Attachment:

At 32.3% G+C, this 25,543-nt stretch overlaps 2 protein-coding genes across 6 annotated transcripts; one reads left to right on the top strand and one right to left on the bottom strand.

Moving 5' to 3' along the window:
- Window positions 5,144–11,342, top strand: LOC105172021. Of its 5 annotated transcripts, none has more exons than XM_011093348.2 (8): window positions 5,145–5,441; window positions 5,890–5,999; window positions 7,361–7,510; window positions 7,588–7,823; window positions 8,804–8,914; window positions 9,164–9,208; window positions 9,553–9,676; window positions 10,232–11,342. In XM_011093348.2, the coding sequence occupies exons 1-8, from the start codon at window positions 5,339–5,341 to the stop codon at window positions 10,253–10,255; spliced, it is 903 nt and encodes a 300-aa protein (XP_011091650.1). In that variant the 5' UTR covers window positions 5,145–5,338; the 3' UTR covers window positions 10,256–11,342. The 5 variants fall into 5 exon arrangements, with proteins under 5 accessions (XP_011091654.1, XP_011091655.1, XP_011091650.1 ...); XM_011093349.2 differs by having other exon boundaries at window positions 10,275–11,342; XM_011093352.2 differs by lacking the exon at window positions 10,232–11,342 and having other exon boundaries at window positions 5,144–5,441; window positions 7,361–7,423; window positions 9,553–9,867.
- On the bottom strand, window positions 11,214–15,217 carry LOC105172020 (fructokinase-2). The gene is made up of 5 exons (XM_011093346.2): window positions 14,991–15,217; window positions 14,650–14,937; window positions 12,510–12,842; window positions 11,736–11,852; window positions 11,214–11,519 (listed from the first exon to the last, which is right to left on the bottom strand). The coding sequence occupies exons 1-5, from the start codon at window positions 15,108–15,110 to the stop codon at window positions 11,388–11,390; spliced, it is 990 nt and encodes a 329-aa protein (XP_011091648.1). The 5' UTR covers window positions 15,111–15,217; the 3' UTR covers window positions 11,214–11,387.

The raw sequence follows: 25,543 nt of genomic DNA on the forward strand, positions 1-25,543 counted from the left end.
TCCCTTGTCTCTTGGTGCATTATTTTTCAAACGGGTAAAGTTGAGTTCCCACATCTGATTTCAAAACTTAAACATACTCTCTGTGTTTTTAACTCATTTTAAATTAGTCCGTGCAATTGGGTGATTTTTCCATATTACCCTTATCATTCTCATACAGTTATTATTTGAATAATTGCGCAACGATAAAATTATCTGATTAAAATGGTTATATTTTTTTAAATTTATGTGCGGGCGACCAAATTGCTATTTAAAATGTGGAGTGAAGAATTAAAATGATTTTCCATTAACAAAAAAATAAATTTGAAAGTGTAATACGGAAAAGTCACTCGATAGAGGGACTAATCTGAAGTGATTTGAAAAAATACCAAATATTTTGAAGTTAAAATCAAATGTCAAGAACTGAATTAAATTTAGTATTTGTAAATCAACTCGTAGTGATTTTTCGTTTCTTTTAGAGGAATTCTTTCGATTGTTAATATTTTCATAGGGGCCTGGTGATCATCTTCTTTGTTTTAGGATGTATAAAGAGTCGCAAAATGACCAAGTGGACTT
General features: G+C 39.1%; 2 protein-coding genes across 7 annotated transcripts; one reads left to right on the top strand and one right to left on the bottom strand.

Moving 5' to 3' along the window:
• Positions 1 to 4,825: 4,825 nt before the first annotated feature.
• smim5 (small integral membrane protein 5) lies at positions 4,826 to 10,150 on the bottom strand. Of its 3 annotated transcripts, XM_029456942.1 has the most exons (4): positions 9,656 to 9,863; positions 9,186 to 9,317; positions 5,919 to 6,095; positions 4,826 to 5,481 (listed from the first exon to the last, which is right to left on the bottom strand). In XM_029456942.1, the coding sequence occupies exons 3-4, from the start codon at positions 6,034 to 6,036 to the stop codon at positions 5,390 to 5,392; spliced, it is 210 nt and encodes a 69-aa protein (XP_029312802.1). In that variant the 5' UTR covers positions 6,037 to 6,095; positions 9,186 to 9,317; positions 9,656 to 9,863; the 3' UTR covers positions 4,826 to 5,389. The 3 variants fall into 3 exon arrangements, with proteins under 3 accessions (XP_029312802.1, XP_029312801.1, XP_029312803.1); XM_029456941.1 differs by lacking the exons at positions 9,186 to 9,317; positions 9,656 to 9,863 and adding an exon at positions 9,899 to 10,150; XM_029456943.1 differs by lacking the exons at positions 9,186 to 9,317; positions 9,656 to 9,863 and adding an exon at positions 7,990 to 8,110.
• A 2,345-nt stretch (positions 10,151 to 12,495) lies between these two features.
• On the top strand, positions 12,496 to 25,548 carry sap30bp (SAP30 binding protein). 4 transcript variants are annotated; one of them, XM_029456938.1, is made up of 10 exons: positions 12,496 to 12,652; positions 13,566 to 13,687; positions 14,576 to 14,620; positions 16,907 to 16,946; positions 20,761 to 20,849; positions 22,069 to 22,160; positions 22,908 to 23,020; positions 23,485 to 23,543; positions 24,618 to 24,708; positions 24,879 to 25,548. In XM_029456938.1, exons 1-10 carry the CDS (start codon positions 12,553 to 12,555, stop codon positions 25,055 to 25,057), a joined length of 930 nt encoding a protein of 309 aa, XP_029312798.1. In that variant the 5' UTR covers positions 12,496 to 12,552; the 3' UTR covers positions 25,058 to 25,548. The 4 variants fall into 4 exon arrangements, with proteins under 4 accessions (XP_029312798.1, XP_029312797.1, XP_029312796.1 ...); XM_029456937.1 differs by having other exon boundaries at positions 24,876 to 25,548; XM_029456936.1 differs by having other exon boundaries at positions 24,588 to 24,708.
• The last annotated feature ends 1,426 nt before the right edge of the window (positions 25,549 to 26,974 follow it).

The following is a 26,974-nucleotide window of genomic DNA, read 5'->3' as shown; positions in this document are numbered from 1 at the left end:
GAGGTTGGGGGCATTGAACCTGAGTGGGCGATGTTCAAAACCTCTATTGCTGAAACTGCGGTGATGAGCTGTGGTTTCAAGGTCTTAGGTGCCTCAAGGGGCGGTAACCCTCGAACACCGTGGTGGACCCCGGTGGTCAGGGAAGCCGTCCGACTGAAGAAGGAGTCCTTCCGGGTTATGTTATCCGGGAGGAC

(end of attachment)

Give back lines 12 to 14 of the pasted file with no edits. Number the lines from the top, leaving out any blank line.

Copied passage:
• On the top strand, positions 12,496 to 25,548 carry sap30bp (SAP30 binding protein). 4 transcript variants are annotated; one of them, XM_029456938.1, is made up of 10 exons: positions 12,496 to 12,652; positions 13,566 to 13,687; positions 14,576 to 14,620; positions 16,907 to 16,946; positions 20,761 to 20,849; positions 22,069 to 22,160; positions 22,908 to 23,020; positions 23,485 to 23,543; positions 24,618 to 24,708; positions 24,879 to 25,548. In XM_029456938.1, exons 1-10 carry the CDS (start codon positions 12,553 to 12,555, stop codon positions 25,055 to 25,057), a joined length of 930 nt encoding a protein of 309 aa, XP_029312798.1. In that variant the 5' UTR covers positions 12,496 to 12,552; the 3' UTR covers positions 25,058 to 25,548. The 4 variants fall into 4 exon arrangements, with proteins under 4 accessions (XP_029312798.1, XP_029312797.1, XP_029312796.1 ...); XM_029456937.1 differs by having other exon boundaries at positions 24,876 to 25,548; XM_029456936.1 differs by having other exon boundaries at positions 24,588 to 24,708.
• The last annotated feature ends 1,426 nt before the right edge of the window (positions 25,549 to 26,974 follow it).

The following is a 26,974-nucleotide window of genomic DNA, read 5'->3' as shown; positions in this document are numbered from 1 at the left end: